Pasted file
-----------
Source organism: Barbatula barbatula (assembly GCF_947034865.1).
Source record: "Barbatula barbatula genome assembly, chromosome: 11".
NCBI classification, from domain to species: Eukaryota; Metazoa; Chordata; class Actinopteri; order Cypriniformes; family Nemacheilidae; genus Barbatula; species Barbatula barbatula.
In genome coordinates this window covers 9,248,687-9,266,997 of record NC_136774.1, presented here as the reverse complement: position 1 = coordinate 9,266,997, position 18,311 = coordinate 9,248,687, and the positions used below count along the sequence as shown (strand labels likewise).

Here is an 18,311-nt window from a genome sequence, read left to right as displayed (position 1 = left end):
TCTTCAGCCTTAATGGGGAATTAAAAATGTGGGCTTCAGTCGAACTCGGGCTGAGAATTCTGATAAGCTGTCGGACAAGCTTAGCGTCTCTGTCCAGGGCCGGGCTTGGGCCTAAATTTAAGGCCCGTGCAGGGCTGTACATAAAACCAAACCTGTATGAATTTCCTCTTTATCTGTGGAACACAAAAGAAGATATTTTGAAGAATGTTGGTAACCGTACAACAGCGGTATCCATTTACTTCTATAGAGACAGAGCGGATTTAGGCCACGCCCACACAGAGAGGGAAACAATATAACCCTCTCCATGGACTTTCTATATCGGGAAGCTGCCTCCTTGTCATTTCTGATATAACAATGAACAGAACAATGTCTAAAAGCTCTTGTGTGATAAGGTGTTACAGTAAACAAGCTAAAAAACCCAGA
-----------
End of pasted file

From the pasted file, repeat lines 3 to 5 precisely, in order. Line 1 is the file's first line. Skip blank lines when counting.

NCBI classification, from domain to species: Eukaryota; Metazoa; Chordata; class Actinopteri; order Cypriniformes; family Nemacheilidae; genus Barbatula; species Barbatula barbatula.
In genome coordinates this window covers 9,248,687-9,266,997 of record NC_136774.1, presented here as the reverse complement: position 1 = coordinate 9,266,997, position 18,311 = coordinate 9,248,687, and the positions used below count along the sequence as shown (strand labels likewise).

Here is an 18,311-nt window from a genome sequence, read left to right as displayed (position 1 = left end):